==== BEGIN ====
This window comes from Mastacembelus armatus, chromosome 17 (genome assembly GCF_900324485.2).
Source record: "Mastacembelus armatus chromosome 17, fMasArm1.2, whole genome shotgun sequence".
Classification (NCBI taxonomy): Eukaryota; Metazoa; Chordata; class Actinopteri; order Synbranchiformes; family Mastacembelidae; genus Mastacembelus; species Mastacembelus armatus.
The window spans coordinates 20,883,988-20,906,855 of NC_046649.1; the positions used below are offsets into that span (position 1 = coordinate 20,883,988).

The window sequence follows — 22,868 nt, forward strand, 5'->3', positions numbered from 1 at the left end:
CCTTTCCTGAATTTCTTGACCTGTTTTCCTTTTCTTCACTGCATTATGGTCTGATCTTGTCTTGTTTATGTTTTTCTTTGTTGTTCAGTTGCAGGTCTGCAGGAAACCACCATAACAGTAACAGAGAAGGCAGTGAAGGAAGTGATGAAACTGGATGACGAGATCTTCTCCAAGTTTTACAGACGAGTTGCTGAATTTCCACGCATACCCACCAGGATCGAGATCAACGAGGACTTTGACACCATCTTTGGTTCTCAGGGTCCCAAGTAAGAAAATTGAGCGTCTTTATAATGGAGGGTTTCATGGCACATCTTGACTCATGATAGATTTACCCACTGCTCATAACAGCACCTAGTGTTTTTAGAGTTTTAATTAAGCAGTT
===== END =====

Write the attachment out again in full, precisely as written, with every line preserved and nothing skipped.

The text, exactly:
This window comes from Mastacembelus armatus, chromosome 17 (genome assembly GCF_900324485.2).
Source record: "Mastacembelus armatus chromosome 17, fMasArm1.2, whole genome shotgun sequence".
Classification (NCBI taxonomy): Eukaryota; Metazoa; Chordata; class Actinopteri; order Synbranchiformes; family Mastacembelidae; genus Mastacembelus; species Mastacembelus armatus.
The window spans coordinates 20,883,988-20,906,855 of NC_046649.1; the positions used below are offsets into that span (position 1 = coordinate 20,883,988).

The window sequence follows — 22,868 nt, forward strand, 5'->3', positions numbered from 1 at the left end:
CCTTTCCTGAATTTCTTGACCTGTTTTCCTTTTCTTCACTGCATTATGGTCTGATCTTGTCTTGTTTATGTTTTTCTTTGTTGTTCAGTTGCAGGTCTGCAGGAAACCACCATAACAGTAACAGAGAAGGCAGTGAAGGAAGTGATGAAACTGGATGACGAGATCTTCTCCAAGTTTTACAGACGAGTTGCTGAATTTCCACGCATACCCACCAGGATCGAGATCAACGAGGACTTTGACACCATCTTTGGTTCTCAGGGTCCCAAGTAAGAAAATTGAGCGTCTTTATAATGGAGGGTTTCATGGCACATCTTGACTCATGATAGATTTACCCACTGCTCATAACAGCACCTAGTGTTTTTAGAGTTTTAATTAAGCAGTT